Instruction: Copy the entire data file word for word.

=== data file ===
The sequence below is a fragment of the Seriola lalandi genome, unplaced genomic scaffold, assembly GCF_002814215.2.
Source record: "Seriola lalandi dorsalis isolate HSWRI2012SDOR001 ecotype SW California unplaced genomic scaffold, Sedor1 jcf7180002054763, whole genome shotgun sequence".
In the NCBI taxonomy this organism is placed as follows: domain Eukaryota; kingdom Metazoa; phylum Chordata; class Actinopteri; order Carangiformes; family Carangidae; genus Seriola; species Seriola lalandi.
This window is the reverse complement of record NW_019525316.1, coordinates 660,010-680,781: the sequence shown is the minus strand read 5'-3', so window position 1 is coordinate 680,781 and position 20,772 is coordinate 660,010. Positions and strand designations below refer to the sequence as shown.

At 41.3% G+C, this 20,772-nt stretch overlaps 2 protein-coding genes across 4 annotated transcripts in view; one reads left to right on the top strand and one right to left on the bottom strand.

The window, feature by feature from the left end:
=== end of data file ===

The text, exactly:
The sequence below is a fragment of the Seriola lalandi genome, unplaced genomic scaffold, assembly GCF_002814215.2.
Source record: "Seriola lalandi dorsalis isolate HSWRI2012SDOR001 ecotype SW California unplaced genomic scaffold, Sedor1 jcf7180002054763, whole genome shotgun sequence".
In the NCBI taxonomy this organism is placed as follows: domain Eukaryota; kingdom Metazoa; phylum Chordata; class Actinopteri; order Carangiformes; family Carangidae; genus Seriola; species Seriola lalandi.
This window is the reverse complement of record NW_019525316.1, coordinates 660,010-680,781: the sequence shown is the minus strand read 5'-3', so window position 1 is coordinate 680,781 and position 20,772 is coordinate 660,010. Positions and strand designations below refer to the sequence as shown.

At 41.3% G+C, this 20,772-nt stretch overlaps 2 protein-coding genes across 4 annotated transcripts in view; one reads left to right on the top strand and one right to left on the bottom strand.

The window, feature by feature from the left end: